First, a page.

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Heart of Darkness

Oct 08, 1999 1375 Words
The Transformation of Marlow - Conrad’s Explication of Europe’s Colonial Practice in Africa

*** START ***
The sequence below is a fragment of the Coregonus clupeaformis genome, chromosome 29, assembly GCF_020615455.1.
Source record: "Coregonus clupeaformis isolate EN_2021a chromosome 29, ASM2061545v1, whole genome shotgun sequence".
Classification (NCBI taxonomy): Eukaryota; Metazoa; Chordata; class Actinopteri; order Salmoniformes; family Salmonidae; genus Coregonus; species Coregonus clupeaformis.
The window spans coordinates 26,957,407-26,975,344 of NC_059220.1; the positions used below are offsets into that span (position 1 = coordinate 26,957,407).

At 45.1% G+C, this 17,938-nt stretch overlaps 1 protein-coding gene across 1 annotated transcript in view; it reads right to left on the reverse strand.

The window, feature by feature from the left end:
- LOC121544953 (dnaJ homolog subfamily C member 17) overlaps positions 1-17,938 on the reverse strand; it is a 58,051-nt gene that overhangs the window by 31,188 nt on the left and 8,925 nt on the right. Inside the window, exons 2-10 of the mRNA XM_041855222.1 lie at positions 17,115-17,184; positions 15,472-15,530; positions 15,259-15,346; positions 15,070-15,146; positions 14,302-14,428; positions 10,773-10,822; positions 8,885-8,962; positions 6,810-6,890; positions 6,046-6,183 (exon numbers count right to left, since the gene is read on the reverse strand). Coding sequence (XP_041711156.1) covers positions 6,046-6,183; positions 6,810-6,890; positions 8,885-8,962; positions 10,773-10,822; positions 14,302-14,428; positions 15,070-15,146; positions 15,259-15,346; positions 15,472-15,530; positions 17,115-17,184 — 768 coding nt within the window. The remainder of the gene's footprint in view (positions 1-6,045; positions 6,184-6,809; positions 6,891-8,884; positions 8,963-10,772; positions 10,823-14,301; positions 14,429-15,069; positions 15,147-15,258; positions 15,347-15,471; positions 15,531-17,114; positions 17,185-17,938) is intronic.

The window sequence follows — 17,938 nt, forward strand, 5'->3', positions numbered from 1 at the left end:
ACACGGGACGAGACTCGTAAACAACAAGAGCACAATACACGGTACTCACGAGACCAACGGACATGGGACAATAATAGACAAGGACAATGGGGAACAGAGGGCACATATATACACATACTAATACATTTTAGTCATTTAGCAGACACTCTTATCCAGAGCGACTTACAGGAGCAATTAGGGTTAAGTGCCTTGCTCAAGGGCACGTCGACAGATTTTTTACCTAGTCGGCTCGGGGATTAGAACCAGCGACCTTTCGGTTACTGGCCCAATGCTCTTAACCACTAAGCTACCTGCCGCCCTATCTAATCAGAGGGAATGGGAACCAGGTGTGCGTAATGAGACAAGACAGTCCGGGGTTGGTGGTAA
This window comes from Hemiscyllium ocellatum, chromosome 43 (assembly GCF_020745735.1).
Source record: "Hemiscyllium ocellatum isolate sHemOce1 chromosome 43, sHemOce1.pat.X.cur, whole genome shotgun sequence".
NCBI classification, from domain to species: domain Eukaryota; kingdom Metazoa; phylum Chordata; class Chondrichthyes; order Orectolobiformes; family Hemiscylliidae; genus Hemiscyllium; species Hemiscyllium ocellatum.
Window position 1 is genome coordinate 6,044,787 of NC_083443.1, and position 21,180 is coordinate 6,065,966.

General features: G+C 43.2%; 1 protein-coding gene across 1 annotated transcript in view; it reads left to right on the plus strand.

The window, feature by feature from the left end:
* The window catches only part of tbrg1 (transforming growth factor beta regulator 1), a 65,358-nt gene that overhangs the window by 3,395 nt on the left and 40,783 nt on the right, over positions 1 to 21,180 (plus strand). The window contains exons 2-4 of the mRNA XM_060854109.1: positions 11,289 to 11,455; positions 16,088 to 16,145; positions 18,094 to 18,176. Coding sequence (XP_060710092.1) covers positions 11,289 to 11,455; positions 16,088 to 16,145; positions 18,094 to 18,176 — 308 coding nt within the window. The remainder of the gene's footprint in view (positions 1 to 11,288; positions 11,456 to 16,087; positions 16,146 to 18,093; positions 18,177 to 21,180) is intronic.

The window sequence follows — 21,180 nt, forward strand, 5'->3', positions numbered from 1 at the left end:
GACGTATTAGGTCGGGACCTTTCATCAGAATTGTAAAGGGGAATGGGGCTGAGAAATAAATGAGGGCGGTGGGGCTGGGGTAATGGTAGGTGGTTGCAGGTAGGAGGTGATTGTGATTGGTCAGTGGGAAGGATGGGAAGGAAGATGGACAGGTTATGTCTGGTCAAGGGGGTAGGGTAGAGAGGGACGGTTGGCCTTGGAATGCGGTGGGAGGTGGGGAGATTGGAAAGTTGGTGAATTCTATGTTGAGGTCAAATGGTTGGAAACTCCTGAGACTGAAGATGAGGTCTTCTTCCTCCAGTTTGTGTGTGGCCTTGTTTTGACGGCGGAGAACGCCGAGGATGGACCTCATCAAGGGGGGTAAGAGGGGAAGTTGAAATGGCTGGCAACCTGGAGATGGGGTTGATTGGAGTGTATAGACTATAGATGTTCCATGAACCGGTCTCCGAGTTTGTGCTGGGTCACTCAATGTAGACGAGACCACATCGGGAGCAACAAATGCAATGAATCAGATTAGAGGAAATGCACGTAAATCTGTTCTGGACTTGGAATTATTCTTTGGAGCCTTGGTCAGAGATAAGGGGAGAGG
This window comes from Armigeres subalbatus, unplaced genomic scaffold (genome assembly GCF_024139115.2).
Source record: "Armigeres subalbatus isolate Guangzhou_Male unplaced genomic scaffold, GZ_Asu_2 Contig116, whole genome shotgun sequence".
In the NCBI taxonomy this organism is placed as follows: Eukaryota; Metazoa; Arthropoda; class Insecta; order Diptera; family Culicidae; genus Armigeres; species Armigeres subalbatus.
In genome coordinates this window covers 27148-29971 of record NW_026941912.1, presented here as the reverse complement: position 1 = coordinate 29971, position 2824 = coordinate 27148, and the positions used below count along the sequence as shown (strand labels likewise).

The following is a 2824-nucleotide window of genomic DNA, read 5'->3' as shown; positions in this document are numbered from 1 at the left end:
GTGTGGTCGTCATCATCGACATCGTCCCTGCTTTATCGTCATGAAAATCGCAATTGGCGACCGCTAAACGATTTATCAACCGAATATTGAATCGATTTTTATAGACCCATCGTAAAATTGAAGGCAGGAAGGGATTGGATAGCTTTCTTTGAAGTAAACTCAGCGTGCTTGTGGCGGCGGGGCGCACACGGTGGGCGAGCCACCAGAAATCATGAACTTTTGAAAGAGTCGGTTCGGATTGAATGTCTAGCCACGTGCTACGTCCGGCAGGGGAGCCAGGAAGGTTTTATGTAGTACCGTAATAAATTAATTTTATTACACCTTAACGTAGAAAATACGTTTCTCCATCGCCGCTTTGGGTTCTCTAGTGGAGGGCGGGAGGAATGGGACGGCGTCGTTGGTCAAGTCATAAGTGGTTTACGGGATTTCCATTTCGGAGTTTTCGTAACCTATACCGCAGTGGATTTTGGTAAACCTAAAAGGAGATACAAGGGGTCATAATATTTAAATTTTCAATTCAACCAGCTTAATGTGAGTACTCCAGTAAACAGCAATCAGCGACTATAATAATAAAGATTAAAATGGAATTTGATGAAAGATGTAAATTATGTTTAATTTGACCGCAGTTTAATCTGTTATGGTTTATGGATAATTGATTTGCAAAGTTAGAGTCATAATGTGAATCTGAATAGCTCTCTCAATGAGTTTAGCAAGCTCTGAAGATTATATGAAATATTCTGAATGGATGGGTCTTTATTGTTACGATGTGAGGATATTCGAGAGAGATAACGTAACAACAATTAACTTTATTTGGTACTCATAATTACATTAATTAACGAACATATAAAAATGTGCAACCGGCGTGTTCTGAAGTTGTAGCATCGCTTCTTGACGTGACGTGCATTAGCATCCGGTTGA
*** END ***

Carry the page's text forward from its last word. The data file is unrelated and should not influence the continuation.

In “Heart of Darkness” Conrad introduces his protagonist Marlow, his journey through the African Congo and the “enlightenment” of his soul. With the skilled use of symbols and Marlow’s experience he depicts the European colonialism in Africa, practice Conrad witnessed himself. Through Marlow’s observations he explicates the naiveness of the Europeans and the hypocritical purpose of their travelling into the “dark” continent. Marlow’s experience in Africa starts with the desire for travel and great journeys to conquer the “blank spaces” on the map and the naive believe that the mission of the Europeans is to civilize the natives. Marlow’s aunt believes that this voyage is a mission to “wean those ignorant millions from their horrid ways.” (Conrad, 16). In reality everywhere they went they colonized the land, used the natural resources, and left ruins behind them. Marlow says, “They grabbed what they could get for the sake of what was to be got. It was just robbery with violence, aggravated murder on a great scale, and men going at it blind - as is very proper for those who tackle a darkness. The conquest of the earth, which mostly means the taking it away from those who have different complexion or slightly flatter noses than ourselves...” (Conrad, 10). With the unfolding of his journey Marlow starts his “enlightenment.” We can observe his evolution from “everyday European” to someone who realizes his own naiveness and begins to see the surrounding reality. This is the moment when he witnesses the shelling of the continent, “In the empty immensity of earth, sky, and water, there she was,incomprehensible, firing into a continent. Pop, would go one of the six-inch guns: a small flame would dart and vanish, a little white smoke would disappear, a tiny projectile would give a feeble screech - and nothing happened. Nothing could happen. There was a touch of insanity in the proceeding, a sense of lugubrious drollery in the sight;” (Conrad, 17). Marlow is watching this occurrence, what to his fellow Europeans appear to be a fierce battle, in his eyes is a senseless destruction. He sees them firing “tiny projectiles” producing a “pop,” which symbolically represents the falsity of the European mentality. With that passage Conrad starts Marlow’s realization, and from this point on he begins his separation from the typical Europeans that surround him. He sees the sluggish bureaucratic machine in the face of the “company,” which also symbolizes Europe at that time. Marlow meets the “brick maker,” however he points out, “...but there wasn’t a fragment of a brick anywhere in the station, and he had been there more than a year - waiting.” (Conrad, 27). Later on he faces the same problem when he needs something so insignificant - rivets. He can not get them, because nobody cares for his purpose, they only see their own interest - ivory. Marlow confirms, “They wandered here and there with their absurd long staves in their hands like a lot of faithless pilgrims bewitched inside a rotten fence. The word ‘ivory’ rang in the air, was whispered, was sighed. You would think they were praying to it.” (Conrad, 26). Another evidence of the Europeans’ ignorance towards the reality in Africa is shown when Marlow recounts his story on board of the Nellie. He tells his comrades, “When you have to attend to things of that sort, to the mere incidents of the surface, the reality - the reality I tell you - fades. The inner truth is hidden - luckily, luckily. But I felt it all the same; I felt often its mysterious stillness watching me at my monkey tricks, just as it watches you fellows performing on your respective tight-ropes for - what is it? half a crown a tumble...” (Conrad, 36). What Marlow actually says here is that while he is in Congo, and although he has to focus on the everyday little things, such as repairing his steam boat, he is still aware of the horrible reality that surrounds him. On the other hand his friends on the Nellie, just as most of the Europeans at the time are not aware of these realities, and their ignorance provokes them to say, “Try to be civil, Marlow” (Conrad, 36). Conrad’s choice of symbols is very interesting in order to describe the European colonialism in Africa. The most powerful one is, “...a small sketch of oils, on a panel, representing a woman draped and blindfolded carrying a lighted torch. The background was sombre - almost black. The movement of the woman was stately, and the effect of the torchlight on the face was sinister.” (Conrad, 27). The painting represents the “blind” ivory company, fraudulently letting people believe that besides the ivory they were taking out of Africa, they were also bringing light and progress to the jungle. In reality the “torch” was used to set fires that burned the natives’ villages, and instead of progress the pilgrims brought misery to the Africans as they took their land and enslaved them. The oil sketch can also be looked at from another angle. Europe, in the face of the blindfolded woman, trying to “enlighten” the “dark” continent, but leaving death behind her - the “sombre almost black” background.The blindfold on the woman’s face is a perfect symbol of the Europeans’ ignorance toward the reality in Africa. Overpowered by their greed they can not see the “sinister” face of Europe. We should take under the consideration who is the artist of this powerful painting, and that is, Kurtz. He fully understands what is going on in the jungle, may be this is why he drew the sketch. Kurtz had encountered the extreme “darkness” of the colonialism. He had seen what the woman (Europe) left behind her. He experienced “the horror” that existed in Africa, which was the price he paid for his personal greed. Marlow observes, “...It had taken him, loved him, embraced him, got into his veins, consumed his flesh, and sealed his soul to its own by the inconceivable ceremonies of some devilish initiation. He was its spoiled and pampered favourite. Ivory! I should think so. Heaps of it, stacks of it! (Conrad, 49). Now Marlow sees his hero, someone overtaken by greed, who kills, steals, and is worshipped as a god. He has encountered two extremes, the European mentality, which is ignorant to reality, and Kurtz, someone who has found his reality, but is one of horror. Marlow returns to Europe, to face his former world, but now he has a new understanding of it, he has ”been enlightened.” He now sees the life in the sepulchral city through the prism of his experience in Africa. Marlow resents the way Europeans live their life, and this is the moment of his complete revelation, “...hurrying through the streets to filch a little money from each other, to devour their infamous cookery, to gulp their unwholesome beer, to dream their insignificant and silly dreams... I had no particular desire to enlighten them, but I had some difficulty in restraining myself from laughing in their faces so full of stupid importance.” (Conrad, 70). When placed in the extreme environment of Congo, and faced with the atrocious behaviour of the Europeans and their ignorance to the reality in the jungle, Marlow undergoes a drastic transformation. Conrad’s protagonist was shown the white man’s imperialistic ideals and the meaninglessness of their standards at the time. The European’s cruelty and hypocrisy in Africa leaves a permanent imprint on Marlow’s mind, and therefore changes his entire perception of the world he lives in. With the character of Marlow, Conrad achieves his ultimate goal - to show the bitter reality of the European colonies in Africa.